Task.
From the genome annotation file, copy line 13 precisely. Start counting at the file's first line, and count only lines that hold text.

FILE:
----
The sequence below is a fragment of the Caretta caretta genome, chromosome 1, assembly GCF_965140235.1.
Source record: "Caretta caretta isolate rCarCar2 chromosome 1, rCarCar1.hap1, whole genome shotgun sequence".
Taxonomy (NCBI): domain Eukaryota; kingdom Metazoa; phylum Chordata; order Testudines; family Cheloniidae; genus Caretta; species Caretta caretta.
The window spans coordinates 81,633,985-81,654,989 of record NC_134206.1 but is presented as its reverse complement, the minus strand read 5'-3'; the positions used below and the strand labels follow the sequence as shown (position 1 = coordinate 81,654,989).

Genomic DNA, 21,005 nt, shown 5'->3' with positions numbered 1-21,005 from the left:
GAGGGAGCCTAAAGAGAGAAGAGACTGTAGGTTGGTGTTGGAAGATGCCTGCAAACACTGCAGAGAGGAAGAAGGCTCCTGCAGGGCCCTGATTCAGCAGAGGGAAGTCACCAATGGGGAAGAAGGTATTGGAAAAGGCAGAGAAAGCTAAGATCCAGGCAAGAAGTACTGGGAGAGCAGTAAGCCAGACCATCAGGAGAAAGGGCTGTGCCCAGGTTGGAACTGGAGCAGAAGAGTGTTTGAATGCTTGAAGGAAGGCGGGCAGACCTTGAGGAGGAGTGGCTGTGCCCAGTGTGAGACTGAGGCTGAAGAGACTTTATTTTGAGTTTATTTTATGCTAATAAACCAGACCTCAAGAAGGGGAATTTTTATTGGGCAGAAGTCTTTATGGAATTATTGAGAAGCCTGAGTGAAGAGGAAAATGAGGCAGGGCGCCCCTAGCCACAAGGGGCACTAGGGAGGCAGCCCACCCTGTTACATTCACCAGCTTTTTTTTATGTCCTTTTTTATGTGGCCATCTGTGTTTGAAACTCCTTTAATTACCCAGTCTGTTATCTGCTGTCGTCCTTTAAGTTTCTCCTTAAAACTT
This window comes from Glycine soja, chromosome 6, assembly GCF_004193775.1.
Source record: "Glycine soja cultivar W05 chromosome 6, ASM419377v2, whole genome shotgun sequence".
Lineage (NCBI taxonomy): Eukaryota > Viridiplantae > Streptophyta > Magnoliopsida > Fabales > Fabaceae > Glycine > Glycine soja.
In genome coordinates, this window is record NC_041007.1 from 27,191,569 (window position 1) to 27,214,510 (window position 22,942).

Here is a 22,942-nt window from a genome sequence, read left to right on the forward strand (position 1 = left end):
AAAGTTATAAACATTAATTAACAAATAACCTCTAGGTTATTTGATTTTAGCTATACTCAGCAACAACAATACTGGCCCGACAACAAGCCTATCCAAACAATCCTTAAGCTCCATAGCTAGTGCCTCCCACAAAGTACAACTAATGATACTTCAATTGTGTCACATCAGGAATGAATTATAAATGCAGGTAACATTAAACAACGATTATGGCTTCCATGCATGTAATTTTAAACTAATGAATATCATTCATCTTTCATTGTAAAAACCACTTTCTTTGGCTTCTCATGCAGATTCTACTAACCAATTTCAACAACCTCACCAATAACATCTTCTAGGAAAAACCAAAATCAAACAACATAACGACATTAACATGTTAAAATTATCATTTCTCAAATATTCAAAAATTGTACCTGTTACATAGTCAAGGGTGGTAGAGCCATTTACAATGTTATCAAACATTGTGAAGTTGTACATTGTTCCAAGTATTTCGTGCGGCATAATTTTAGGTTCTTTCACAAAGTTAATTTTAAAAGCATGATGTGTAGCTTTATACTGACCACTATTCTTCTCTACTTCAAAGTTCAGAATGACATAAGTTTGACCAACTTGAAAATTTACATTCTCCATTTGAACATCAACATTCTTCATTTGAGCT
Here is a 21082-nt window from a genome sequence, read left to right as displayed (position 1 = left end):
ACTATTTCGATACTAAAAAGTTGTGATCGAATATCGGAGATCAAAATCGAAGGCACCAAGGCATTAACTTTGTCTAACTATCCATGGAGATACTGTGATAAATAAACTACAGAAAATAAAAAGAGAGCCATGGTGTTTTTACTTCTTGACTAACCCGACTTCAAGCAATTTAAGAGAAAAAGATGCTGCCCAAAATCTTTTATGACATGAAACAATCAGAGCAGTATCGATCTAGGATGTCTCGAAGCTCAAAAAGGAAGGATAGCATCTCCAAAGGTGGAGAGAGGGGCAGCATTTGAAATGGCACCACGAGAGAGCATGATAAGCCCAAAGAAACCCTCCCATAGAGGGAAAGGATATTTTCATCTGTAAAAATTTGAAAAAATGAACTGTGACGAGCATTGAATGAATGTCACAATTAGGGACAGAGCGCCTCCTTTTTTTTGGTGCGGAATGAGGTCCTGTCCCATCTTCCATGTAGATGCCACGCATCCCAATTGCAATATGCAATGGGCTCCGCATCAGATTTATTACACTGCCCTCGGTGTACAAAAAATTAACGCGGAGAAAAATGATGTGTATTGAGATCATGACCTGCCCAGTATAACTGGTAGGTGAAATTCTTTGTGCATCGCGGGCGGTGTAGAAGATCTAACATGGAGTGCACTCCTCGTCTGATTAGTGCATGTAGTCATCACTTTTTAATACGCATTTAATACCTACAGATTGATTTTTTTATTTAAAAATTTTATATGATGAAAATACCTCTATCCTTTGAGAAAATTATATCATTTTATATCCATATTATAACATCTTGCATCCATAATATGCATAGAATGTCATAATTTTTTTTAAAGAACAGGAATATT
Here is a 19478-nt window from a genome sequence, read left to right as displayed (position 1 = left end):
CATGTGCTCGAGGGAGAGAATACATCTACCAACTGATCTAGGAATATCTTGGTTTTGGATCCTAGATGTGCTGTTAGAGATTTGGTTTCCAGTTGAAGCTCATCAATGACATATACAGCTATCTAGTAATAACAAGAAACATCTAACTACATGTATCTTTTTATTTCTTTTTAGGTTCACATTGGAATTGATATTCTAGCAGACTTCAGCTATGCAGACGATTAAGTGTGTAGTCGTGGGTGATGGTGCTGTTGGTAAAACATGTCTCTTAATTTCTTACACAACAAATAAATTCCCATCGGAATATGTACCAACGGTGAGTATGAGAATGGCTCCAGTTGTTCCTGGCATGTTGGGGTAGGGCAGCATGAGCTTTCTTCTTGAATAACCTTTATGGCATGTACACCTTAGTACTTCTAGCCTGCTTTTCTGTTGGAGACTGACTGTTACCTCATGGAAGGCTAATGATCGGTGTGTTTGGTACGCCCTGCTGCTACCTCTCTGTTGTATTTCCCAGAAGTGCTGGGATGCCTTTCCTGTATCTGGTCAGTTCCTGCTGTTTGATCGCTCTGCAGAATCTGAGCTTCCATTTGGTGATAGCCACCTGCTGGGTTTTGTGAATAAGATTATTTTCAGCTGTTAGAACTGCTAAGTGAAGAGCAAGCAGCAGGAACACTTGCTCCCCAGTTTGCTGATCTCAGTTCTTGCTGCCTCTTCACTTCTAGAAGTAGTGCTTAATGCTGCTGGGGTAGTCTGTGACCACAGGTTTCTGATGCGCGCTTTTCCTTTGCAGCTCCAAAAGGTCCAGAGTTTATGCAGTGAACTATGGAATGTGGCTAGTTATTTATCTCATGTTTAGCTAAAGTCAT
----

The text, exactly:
Here is a 21082-nt window from a genome sequence, read left to right as displayed (position 1 = left end):